Lowering blood pressure for the secondary prevention of stroke

Br J Cardiol 2004;11:388-92 Leave a comment
Click any image to enlarge
Authors:

Hypertension is the most important modifiable risk factor for stroke. The risk of stroke increases directly in proportion to systolic and diastolic blood pressure, and lowering blood pressure can reduce the risk of a first stroke by up to 40%. Current evidence suggests that it is safe and effective to lower blood pressure with an ACE inhibitor and a thiazide diuretic in patients with established cerebrovascular disease. The reduction in subsequent stroke is present both in hypertensive and non-hypertensive patients and is most likely to be related directly to the blood pressure- lowering effect. Ongoing studies will help to determine whether other classes of drugs, such as the angiotensin receptor blockers, are also safe and effective in the secondary prevention of stroke, and whether blood pressure should be lowered in the first few days after a major stroke.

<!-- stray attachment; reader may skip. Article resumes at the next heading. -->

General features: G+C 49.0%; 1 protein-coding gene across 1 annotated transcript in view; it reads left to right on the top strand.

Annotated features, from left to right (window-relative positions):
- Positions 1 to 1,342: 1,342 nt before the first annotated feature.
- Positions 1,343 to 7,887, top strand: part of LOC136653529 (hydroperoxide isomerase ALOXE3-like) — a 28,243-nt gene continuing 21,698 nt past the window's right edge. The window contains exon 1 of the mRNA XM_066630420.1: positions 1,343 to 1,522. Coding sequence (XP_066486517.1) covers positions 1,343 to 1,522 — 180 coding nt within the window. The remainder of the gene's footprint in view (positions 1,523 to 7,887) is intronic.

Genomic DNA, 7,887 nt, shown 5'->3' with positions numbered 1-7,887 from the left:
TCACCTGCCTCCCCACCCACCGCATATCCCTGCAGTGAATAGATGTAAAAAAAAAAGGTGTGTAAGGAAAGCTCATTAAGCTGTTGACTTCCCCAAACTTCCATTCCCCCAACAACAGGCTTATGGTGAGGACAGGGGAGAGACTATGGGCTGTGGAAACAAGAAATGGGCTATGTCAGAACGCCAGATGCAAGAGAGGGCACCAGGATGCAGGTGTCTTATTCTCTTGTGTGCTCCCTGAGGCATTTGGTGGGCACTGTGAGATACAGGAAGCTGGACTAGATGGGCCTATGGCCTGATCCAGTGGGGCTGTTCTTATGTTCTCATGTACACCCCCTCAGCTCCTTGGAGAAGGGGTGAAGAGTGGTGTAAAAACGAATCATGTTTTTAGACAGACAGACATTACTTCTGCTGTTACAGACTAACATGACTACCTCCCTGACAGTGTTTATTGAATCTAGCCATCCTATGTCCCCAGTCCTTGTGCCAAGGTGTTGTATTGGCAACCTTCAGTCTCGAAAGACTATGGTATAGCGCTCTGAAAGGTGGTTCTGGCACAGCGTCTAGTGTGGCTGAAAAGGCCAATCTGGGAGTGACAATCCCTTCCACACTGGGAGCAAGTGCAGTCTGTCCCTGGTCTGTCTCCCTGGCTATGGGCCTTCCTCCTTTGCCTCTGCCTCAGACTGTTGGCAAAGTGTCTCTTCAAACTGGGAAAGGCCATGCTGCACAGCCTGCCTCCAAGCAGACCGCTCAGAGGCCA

Advertisement
Heart failure - BJC Learning programme
For healthcare professionals only

THERE ARE CURRENTLY NO COMMENTS FOR THIS ARTICLE - LEAVE A COMMENT